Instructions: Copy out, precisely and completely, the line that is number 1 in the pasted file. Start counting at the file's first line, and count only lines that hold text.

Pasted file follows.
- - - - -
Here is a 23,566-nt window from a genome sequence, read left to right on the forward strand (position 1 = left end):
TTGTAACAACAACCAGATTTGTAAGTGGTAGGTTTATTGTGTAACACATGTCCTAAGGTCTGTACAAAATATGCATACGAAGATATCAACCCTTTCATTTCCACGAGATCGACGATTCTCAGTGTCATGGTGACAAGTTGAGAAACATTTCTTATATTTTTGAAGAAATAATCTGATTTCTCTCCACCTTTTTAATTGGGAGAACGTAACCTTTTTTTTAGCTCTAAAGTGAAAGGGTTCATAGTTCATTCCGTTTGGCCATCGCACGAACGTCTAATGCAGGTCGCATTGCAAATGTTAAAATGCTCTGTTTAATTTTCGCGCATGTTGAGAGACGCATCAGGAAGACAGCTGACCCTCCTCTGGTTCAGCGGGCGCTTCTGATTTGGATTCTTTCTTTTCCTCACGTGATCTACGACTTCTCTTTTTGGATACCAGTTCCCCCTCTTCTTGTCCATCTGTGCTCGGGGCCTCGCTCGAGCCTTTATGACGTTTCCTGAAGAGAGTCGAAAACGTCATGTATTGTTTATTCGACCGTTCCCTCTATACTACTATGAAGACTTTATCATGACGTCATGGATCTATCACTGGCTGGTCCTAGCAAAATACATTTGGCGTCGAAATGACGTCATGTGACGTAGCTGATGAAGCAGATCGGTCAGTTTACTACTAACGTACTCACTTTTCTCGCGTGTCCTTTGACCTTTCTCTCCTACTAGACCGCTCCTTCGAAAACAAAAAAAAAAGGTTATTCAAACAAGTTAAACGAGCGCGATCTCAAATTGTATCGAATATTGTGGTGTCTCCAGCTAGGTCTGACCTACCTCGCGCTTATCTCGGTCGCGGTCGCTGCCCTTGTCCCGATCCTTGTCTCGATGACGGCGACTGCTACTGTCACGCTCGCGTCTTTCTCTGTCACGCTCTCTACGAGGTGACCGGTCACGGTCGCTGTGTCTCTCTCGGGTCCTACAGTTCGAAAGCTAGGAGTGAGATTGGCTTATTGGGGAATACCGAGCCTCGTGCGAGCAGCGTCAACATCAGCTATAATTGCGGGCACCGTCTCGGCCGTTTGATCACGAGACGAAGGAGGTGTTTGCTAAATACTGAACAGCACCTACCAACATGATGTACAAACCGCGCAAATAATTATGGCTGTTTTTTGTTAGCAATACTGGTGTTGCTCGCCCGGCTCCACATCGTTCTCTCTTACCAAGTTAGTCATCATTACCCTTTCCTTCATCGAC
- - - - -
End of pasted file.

Here is a 23,566-nt window from a genome sequence, read left to right on the forward strand (position 1 = left end):